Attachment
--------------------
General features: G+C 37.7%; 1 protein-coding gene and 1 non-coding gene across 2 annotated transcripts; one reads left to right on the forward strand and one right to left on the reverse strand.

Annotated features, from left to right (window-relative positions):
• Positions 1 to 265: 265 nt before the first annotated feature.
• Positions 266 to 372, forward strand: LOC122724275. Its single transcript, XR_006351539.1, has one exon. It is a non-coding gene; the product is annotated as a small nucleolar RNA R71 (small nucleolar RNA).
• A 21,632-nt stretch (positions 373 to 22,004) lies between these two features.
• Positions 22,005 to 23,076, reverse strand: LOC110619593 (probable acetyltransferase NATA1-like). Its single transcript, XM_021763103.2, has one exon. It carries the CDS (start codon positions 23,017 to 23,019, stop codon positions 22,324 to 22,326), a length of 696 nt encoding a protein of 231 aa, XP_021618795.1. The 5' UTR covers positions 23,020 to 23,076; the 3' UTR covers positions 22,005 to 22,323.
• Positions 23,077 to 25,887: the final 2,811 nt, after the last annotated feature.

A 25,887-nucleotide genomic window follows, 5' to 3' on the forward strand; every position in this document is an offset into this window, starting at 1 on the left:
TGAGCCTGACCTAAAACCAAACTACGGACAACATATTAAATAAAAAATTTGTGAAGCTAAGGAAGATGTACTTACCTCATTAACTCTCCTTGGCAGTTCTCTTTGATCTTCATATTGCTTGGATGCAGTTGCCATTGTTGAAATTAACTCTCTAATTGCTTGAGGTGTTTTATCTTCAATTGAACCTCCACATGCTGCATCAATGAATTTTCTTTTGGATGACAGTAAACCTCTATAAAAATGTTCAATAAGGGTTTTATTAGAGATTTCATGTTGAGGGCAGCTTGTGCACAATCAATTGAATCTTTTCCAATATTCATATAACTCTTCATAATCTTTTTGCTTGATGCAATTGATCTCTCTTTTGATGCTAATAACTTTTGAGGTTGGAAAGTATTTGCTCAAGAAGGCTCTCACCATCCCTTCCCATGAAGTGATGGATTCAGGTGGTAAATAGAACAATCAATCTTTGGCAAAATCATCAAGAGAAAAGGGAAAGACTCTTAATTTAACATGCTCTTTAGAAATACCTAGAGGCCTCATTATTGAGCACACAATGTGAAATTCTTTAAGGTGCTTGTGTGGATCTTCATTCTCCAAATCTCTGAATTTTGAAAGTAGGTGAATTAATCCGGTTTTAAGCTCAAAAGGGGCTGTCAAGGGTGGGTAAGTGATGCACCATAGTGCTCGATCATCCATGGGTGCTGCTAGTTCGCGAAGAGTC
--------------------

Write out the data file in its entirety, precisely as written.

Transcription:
General features: G+C 37.7%; 1 protein-coding gene and 1 non-coding gene across 2 annotated transcripts; one reads left to right on the forward strand and one right to left on the reverse strand.

Annotated features, from left to right (window-relative positions):
• Positions 1 to 265: 265 nt before the first annotated feature.
• Positions 266 to 372, forward strand: LOC122724275. Its single transcript, XR_006351539.1, has one exon. It is a non-coding gene; the product is annotated as a small nucleolar RNA R71 (small nucleolar RNA).
• A 21,632-nt stretch (positions 373 to 22,004) lies between these two features.
• Positions 22,005 to 23,076, reverse strand: LOC110619593 (probable acetyltransferase NATA1-like). Its single transcript, XM_021763103.2, has one exon. It carries the CDS (start codon positions 23,017 to 23,019, stop codon positions 22,324 to 22,326), a length of 696 nt encoding a protein of 231 aa, XP_021618795.1. The 5' UTR covers positions 23,020 to 23,076; the 3' UTR covers positions 22,005 to 22,323.
• Positions 23,077 to 25,887: the final 2,811 nt, after the last annotated feature.

A 25,887-nucleotide genomic window follows, 5' to 3' on the forward strand; every position in this document is an offset into this window, starting at 1 on the left:
TGAGCCTGACCTAAAACCAAACTACGGACAACATATTAAATAAAAAATTTGTGAAGCTAAGGAAGATGTACTTACCTCATTAACTCTCCTTGGCAGTTCTCTTTGATCTTCATATTGCTTGGATGCAGTTGCCATTGTTGAAATTAACTCTCTAATTGCTTGAGGTGTTTTATCTTCAATTGAACCTCCACATGCTGCATCAATGAATTTTCTTTTGGATGACAGTAAACCTCTATAAAAATGTTCAATAAGGGTTTTATTAGAGATTTCATGTTGAGGGCAGCTTGTGCACAATCAATTGAATCTTTTCCAATATTCATATAACTCTTCATAATCTTTTTGCTTGATGCAATTGATCTCTCTTTTGATGCTAATAACTTTTGAGGTTGGAAAGTATTTGCTCAAGAAGGCTCTCACCATCCCTTCCCATGAAGTGATGGATTCAGGTGGTAAATAGAACAATCAATCTTTGGCAAAATCATCAAGAGAAAAGGGAAAGACTCTTAATTTAACATGCTCTTTAGAAATACCTAGAGGCCTCATTATTGAGCACACAATGTGAAATTCTTTAAGGTGCTTGTGTGGATCTTCATTCTCCAAATCTCTGAATTTTGAAAGTAGGTGAATTAATCCGGTTTTAAGCTCAAAAGGGGCTGTCAAGGGTGGGTAAGTGATGCACCATAGTGCTCGATCATCCATGGGTGCTGCTAGTTCGCGAAGAGTC